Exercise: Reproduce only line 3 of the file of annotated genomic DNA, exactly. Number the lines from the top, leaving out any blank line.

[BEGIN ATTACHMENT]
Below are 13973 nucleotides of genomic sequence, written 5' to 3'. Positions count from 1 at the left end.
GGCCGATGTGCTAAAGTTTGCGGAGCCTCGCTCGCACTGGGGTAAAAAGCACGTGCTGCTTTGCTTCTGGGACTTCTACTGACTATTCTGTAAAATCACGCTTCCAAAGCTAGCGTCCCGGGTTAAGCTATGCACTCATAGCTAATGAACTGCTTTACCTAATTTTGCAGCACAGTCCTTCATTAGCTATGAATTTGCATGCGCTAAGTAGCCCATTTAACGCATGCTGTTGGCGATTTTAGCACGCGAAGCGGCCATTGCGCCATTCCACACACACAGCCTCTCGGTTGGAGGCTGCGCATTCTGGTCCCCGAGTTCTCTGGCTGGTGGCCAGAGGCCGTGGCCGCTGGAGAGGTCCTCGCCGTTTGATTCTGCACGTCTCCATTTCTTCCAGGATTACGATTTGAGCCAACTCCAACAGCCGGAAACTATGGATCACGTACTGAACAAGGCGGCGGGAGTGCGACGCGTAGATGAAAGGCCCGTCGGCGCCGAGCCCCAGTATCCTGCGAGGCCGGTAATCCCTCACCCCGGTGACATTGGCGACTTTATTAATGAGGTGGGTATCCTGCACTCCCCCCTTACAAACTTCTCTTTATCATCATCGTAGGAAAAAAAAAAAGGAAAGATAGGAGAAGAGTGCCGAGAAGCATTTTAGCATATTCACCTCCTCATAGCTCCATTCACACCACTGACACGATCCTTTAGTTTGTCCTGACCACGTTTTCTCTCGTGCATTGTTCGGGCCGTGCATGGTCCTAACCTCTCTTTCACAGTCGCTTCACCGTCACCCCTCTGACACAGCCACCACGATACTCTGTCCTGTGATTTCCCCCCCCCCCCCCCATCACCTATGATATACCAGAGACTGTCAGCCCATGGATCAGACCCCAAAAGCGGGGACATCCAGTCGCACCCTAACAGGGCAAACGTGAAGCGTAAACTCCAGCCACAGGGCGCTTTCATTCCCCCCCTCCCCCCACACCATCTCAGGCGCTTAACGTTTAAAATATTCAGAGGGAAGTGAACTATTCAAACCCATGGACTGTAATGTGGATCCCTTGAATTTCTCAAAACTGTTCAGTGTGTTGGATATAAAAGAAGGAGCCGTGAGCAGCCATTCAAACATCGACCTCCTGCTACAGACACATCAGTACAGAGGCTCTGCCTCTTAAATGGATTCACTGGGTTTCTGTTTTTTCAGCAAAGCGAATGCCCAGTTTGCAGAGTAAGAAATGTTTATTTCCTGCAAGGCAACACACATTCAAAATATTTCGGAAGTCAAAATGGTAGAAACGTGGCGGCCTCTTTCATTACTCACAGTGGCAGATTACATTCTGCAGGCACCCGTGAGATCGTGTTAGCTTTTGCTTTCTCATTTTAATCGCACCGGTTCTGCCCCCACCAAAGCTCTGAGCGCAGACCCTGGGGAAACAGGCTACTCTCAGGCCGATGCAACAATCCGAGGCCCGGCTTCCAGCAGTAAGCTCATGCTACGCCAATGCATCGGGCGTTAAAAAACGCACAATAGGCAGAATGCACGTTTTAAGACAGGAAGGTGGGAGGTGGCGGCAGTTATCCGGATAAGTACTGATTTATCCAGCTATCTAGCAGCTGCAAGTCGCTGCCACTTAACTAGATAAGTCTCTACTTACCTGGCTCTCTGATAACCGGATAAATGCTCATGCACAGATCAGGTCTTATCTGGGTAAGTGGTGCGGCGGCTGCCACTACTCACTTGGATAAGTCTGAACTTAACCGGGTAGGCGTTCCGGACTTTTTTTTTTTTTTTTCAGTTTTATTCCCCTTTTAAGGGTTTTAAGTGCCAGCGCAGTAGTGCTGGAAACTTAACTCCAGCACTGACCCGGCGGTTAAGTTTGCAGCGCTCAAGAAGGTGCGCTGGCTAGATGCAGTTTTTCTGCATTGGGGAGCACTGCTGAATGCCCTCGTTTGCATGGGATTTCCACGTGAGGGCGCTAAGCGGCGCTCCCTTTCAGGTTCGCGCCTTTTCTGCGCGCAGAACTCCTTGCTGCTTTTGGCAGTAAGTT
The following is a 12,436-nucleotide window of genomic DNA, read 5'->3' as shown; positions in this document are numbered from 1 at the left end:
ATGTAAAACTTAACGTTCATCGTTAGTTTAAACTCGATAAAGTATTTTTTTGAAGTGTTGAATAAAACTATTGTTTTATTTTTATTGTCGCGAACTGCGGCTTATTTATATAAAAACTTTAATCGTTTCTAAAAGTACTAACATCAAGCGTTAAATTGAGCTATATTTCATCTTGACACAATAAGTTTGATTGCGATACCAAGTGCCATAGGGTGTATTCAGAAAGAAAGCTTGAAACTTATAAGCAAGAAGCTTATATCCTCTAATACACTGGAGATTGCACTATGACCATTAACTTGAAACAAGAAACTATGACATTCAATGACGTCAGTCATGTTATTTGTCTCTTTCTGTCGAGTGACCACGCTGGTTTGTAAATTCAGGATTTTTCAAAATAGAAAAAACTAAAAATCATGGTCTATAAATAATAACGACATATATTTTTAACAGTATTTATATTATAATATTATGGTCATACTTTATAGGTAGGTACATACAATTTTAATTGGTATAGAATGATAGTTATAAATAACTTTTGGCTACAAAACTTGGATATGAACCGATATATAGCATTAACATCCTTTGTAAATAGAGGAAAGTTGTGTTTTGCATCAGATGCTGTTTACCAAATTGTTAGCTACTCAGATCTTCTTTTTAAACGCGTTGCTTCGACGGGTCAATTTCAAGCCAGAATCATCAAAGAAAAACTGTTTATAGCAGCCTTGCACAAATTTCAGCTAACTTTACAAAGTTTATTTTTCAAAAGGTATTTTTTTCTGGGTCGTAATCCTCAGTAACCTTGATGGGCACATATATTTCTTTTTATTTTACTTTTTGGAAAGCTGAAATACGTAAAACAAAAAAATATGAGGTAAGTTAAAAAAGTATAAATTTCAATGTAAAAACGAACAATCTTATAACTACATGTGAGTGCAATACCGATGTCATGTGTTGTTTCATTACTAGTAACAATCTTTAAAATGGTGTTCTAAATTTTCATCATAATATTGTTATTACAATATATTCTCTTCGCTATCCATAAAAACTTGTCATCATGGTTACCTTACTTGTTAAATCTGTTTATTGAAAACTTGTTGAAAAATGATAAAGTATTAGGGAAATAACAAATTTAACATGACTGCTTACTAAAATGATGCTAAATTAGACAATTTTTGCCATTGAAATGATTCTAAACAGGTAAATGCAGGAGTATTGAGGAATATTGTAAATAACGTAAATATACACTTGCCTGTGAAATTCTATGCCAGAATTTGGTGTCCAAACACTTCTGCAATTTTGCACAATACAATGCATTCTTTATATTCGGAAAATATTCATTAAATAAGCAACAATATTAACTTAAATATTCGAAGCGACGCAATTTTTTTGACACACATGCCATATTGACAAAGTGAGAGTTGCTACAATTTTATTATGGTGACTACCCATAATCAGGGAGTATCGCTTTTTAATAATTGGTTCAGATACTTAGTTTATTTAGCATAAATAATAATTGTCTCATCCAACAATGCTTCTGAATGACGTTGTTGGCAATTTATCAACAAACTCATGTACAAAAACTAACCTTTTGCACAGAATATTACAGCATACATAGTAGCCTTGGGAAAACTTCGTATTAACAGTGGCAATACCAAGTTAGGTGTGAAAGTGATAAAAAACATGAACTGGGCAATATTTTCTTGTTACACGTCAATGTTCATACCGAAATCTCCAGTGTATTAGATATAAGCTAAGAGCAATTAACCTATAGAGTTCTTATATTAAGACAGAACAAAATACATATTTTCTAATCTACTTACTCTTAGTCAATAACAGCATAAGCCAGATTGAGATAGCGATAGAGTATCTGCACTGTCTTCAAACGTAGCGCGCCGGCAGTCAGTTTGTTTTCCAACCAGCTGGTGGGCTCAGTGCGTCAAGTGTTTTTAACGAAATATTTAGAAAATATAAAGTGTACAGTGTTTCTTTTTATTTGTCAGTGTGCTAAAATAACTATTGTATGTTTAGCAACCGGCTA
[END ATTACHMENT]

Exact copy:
The following is a 12,436-nucleotide window of genomic DNA, read 5'->3' as shown; positions in this document are numbered from 1 at the left end: